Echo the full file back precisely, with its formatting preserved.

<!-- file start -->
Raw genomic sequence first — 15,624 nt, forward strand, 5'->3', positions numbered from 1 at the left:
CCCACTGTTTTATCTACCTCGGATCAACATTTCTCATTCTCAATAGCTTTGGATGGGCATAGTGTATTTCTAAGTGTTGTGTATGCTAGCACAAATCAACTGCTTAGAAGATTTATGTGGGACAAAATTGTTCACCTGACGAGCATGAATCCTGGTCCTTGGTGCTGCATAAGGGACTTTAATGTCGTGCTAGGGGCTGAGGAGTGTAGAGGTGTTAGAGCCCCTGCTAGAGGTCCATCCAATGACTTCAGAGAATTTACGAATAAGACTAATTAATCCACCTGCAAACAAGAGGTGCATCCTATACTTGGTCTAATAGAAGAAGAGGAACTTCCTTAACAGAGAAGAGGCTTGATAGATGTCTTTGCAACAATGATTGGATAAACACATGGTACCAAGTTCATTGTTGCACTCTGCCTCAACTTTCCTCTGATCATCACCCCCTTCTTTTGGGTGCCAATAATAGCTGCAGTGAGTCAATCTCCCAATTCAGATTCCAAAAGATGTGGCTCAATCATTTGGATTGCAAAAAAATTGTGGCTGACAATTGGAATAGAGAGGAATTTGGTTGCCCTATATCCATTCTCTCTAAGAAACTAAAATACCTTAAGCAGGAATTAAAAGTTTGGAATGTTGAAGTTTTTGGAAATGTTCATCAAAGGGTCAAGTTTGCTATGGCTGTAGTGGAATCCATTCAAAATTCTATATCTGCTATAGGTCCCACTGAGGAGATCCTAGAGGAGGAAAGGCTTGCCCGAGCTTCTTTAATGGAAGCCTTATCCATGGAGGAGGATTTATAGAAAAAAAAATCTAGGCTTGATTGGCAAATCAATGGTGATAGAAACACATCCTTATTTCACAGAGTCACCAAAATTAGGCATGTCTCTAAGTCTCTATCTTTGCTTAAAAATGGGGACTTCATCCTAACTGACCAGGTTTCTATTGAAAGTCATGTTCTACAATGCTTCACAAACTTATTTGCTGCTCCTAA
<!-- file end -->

Raw genomic sequence first — 15,624 nt, forward strand, 5'->3', positions numbered from 1 at the left:
CCCACTGTTTTATCTACCTCGGATCAACATTTCTCATTCTCAATAGCTTTGGATGGGCATAGTGTATTTCTAAGTGTTGTGTATGCTAGCACAAATCAACTGCTTAGAAGATTTATGTGGGACAAAATTGTTCACCTGACGAGCATGAATCCTGGTCCTTGGTGCTGCATAAGGGACTTTAATGTCGTGCTAGGGGCTGAGGAGTGTAGAGGTGTTAGAGCCCCTGCTAGAGGTCCATCCAATGACTTCAGAGAATTTACGAATAAGACTAATTAATCCACCTGCAAACAAGAGGTGCATCCTATACTTGGTCTAATAGAAGAAGAGGAACTTCCTTAACAGAGAAGAGGCTTGATAGATGTCTTTGCAACAATGATTGGATAAACACATGGTACCAAGTTCATTGTTGCACTCTGCCTCAACTTTCCTCTGATCATCACCCCCTTCTTTTGGGTGCCAATAATAGCTGCAGTGAGTCAATCTCCCAATTCAGATTCCAAAAGATGTGGCTCAATCATTTGGATTGCAAAAAAATTGTGGCTGACAATTGGAATAGAGAGGAATTTGGTTGCCCTATATCCATTCTCTCTAAGAAACTAAAATACCTTAAGCAGGAATTAAAAGTTTGGAATGTTGAAGTTTTTGGAAATGTTCATCAAAGGGTCAAGTTTGCTATGGCTGTAGTGGAATCCATTCAAAATTCTATATCTGCTATAGGTCCCACTGAGGAGATCCTAGAGGAGGAAAGGCTTGCCCGAGCTTCTTTAATGGAAGCCTTATCCATGGAGGAGGATTTATAGAAAAAAAAATCTAGGCTTGATTGGCAAATCAATGGTGATAGAAACACATCCTTATTTCACAGAGTCACCAAAATTAGGCATGTCTCTAAGTCTCTATCTTTGCTTAAAAATGGGGACTTCATCCTAACTGACCAGGTTTCTATTGAAAGTCATGTTCTACAATGCTTCACAAACTTATTTGCTGCTCCTAA